Wales v NZ info from The Rugby Channel

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Wales v NZ info from The Rugby Channel

by dom_pedro on Fri Nov 04, 2005 2:55 pm

One of my spam emails from The Rugby Channel (on ) including an interesting preview of the Wales v New Zealand clash.

By Matt Brown
Rugby Channel correspondent


In a year that has featured some incredibly huge matches, this Saturday’s test between Wales and New Zealand can lay claim to being the most interesting and significant on the worldwide rugby calendar and I am extremely excited to know that I’ll be watching it LIVE from start to finish on MediaZone’s Rugby Channel.

As a rugby writer who’s accustomed to previewing all sorts of domestic, interprovincial, and international rugby contests, I can’t ever recall a match that’s had so many different, relevant, interwoven storylines. The lead-up to Wales vs. New Zealand on Nov. 5 allows you to take your pick of topics from coaches, injuries, new caps, Lions issues, tradition, Grand Slams, etc

The most obvious, of course, is the historic angle. This fixture in Cardiff marks the centenary of the first time these two squads met in a classic encounter that is one of the most written about rugby matches of all time. Historians, journalists, and fans to this day are still debating whether or not Bob Deans legitimately scored a try that would have prevented an Originals defeat at the hands of the Welsh.

Ask yourself, how many other specific games that took place a century ago in any sport do people still talk about, and that should give you some indication of how deeply ingrained this rivalry is in the collective rugby memories of these two proud countries.

In the context of their combined history, All Black lock Andy Haden’s famous dive that led to a late New Zealand win in 1978 at Cardiff Arms Park is considered a current event.

The fact that Wales and New Zealand, small countries of about three and four million people respectively, are the two nations in the world whose national identity is most closely associated with rugby has a lot to do with why they consider themselves brethren.

In truth though, until recently the respected adversary part of the relationship has gotten a bit stale, mostly because Wales hasn’t beaten New Zealand in more than fifty years.

That began to change with a near upset in the 2003 World Cup, followed by last year’s one point loss in a match that the visiting New Zealanders were more than fortunate to win.

The 2005 face-off comes at a time when both sides are riding high. Wales are the reigning Six Nations champions, winning their first Grand Slam since 1978, and are now ranked fifth in the world. New Zealand comes in having swept the Lions, holding the Tri Nations title, and are the number one team in the game.

You can call it a North vs. South championship if you’d like, or the halfway to the 2007 RWC derby, or simply just a mammoth test match that will be played at a raucously loud, closed-roof Millennium Stadium with 75,000 fans in attendance.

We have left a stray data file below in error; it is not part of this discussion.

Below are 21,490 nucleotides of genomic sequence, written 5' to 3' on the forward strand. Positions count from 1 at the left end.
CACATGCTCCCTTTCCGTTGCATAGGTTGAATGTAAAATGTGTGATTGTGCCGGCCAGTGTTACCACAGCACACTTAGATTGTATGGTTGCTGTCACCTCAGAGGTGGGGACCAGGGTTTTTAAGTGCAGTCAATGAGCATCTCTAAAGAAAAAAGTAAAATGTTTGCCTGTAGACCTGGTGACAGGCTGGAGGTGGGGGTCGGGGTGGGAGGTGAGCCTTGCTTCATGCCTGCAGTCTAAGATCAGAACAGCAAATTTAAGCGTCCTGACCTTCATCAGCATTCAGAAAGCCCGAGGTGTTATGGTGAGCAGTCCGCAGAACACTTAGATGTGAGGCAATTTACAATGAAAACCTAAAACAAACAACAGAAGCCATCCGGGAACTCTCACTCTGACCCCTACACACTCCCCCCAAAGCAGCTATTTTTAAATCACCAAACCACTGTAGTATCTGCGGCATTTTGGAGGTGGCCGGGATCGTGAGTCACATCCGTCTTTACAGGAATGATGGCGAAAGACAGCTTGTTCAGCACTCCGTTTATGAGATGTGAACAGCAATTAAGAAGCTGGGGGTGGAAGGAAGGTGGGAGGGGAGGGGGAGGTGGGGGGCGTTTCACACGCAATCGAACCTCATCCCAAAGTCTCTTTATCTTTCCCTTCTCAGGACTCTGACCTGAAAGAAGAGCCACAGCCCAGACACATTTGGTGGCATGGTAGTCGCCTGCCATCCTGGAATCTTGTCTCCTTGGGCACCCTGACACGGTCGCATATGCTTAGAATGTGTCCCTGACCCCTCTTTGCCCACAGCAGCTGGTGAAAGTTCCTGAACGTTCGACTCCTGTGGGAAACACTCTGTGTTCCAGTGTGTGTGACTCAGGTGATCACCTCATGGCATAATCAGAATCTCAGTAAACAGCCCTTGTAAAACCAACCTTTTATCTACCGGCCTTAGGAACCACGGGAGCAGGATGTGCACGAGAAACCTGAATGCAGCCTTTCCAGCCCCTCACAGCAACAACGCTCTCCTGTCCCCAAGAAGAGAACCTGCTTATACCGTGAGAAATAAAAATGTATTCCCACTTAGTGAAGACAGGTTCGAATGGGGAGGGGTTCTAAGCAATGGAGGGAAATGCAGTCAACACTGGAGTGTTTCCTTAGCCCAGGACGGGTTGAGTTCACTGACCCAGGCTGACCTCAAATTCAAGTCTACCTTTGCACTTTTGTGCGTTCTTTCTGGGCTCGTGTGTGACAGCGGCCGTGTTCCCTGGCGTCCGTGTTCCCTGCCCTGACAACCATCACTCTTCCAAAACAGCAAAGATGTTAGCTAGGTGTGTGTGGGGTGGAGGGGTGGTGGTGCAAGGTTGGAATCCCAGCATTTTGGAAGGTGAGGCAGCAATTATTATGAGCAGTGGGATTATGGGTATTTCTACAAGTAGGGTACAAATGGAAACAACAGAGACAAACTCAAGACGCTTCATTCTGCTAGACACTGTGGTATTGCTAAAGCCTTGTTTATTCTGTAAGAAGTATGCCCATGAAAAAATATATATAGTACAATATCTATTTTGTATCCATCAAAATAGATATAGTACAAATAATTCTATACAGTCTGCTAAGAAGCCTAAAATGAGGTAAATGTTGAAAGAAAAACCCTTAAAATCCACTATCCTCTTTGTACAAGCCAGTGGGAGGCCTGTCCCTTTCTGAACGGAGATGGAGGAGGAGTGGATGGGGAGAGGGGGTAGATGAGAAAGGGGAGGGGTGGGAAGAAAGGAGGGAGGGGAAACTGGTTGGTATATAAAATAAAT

What impresses me the most about the lead-up to this contest is the attitude towards it of everyone involved. Coaches Mike Ruddock and Graham Henry are sincere in their assessments of their team’s chances and of the opposition, the players are genuinely humble in expressing how much it means to them to be a part of such a fixture, and both countries’ supporters are good-naturedly anticipating a serious battle that will be a joy to watch no matter the outcome.

It’s matches like these which reaffirm my belief that whatever its problems, rugby is a beautiful game that embodies the best aspects of sporting competition.

If you are at all curious about Rugby Channel, this is the perfect match to test out MediaZone’s offerings because if you love the sport, missing this one would be an outrageous act of self-denial.

In our never ending quest to bring you as much rugby as possible, Rugby Channel has purchased the rights to France’s slate of November matches to be aired on a 24 hour delayed basis. Love them or hate them, the Tricolors are one of the most entertaining teams in all of rugby because they possess the power and flair to beat anyone, anywhere, anytime, or they can struggle tremendously and look like a bunch of inept amateurs.

That’s the beauty of watching Les Bleus, you never know which team is going to show up on the day. It wouldn’t surprise me at all to see four completely different sides take the field against this diverse quartet of opponents but I do know that I’ll be watching all four fixtures intently and looking for clues as to how France will be developing over the next two years.

The only place you can watch the three England and four France Internationals, and all ten Celtic Tests LIVE is on the Rugby Channel where MediaZone is offering all-inclusive annual, competition specific, and individual match subscriptions. All you have to do is go to and click onto the rugby page.
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